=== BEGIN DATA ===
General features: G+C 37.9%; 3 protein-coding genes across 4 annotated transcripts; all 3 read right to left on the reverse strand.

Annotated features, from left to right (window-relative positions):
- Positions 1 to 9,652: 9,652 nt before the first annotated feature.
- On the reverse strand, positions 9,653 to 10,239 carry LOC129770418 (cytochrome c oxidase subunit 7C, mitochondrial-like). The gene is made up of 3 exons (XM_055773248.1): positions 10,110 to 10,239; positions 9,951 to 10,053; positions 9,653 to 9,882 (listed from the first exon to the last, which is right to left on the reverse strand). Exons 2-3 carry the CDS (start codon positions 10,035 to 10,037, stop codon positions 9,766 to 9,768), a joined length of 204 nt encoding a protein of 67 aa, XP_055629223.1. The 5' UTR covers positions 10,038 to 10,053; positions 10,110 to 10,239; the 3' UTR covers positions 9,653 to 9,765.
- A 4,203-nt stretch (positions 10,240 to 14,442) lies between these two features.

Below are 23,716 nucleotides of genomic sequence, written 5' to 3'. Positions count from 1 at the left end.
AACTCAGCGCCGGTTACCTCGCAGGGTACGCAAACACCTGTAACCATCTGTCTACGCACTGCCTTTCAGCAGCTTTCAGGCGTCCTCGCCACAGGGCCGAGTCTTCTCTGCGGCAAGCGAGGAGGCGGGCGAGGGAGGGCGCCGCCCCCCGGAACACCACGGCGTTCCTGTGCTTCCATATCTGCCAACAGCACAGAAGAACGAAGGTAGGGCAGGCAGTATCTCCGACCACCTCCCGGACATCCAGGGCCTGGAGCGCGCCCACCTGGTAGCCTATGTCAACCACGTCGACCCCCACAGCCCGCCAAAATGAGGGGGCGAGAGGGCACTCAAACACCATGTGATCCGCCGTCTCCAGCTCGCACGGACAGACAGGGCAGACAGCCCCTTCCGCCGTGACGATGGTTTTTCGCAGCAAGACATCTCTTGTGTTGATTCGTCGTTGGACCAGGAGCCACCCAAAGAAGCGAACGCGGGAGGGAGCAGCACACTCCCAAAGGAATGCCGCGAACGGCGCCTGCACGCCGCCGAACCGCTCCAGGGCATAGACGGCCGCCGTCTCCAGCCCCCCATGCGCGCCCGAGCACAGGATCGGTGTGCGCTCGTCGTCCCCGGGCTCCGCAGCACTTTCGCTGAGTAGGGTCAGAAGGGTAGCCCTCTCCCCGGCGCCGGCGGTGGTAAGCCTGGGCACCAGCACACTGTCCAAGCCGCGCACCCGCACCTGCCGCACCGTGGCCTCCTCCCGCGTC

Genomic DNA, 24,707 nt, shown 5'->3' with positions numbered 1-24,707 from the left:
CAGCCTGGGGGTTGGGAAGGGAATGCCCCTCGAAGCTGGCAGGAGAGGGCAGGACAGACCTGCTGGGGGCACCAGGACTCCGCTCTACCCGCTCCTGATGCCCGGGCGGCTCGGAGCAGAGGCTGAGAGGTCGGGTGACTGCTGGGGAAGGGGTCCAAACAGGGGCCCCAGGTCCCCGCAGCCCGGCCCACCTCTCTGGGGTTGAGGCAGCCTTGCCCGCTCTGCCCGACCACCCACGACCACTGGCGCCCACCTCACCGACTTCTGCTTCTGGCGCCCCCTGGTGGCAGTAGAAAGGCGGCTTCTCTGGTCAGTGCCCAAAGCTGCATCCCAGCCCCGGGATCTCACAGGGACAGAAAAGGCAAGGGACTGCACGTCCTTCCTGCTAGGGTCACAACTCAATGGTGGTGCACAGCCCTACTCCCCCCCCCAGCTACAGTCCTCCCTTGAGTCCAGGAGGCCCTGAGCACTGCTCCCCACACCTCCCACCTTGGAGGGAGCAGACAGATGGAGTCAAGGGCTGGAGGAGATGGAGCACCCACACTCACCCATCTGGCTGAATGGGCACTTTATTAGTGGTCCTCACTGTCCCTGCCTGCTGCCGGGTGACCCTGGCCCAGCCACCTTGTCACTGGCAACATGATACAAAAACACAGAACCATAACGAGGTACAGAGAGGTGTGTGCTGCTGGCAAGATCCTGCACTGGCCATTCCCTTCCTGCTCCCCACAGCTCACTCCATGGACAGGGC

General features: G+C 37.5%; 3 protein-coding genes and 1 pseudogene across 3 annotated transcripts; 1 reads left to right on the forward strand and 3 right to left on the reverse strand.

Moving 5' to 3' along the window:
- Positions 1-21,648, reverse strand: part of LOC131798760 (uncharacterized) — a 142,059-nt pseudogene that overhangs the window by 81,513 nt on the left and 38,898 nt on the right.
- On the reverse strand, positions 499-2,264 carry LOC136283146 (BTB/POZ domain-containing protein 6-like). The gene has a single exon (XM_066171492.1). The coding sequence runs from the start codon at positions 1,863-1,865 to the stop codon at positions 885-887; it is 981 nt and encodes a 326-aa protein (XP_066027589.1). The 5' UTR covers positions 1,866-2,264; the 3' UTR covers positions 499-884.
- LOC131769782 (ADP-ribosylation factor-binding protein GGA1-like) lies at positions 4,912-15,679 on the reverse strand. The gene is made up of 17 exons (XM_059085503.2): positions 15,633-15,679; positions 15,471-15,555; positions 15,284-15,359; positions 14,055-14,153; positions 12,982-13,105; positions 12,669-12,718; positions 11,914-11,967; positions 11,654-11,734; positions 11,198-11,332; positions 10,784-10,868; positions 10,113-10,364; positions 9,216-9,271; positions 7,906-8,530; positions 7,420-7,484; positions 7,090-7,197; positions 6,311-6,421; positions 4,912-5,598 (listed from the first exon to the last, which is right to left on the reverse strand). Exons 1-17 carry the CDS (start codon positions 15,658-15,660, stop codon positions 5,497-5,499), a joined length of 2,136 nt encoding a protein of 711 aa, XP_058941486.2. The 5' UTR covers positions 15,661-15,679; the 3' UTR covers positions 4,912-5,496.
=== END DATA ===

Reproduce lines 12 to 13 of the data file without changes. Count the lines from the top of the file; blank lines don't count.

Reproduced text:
- Positions 1-21,648, reverse strand: part of LOC131798760 (uncharacterized) — a 142,059-nt pseudogene that overhangs the window by 81,513 nt on the left and 38,898 nt on the right.
- On the reverse strand, positions 499-2,264 carry LOC136283146 (BTB/POZ domain-containing protein 6-like). The gene has a single exon (XM_066171492.1). The coding sequence runs from the start codon at positions 1,863-1,865 to the stop codon at positions 885-887; it is 981 nt and encodes a 326-aa protein (XP_066027589.1). The 5' UTR covers positions 1,866-2,264; the 3' UTR covers positions 499-884.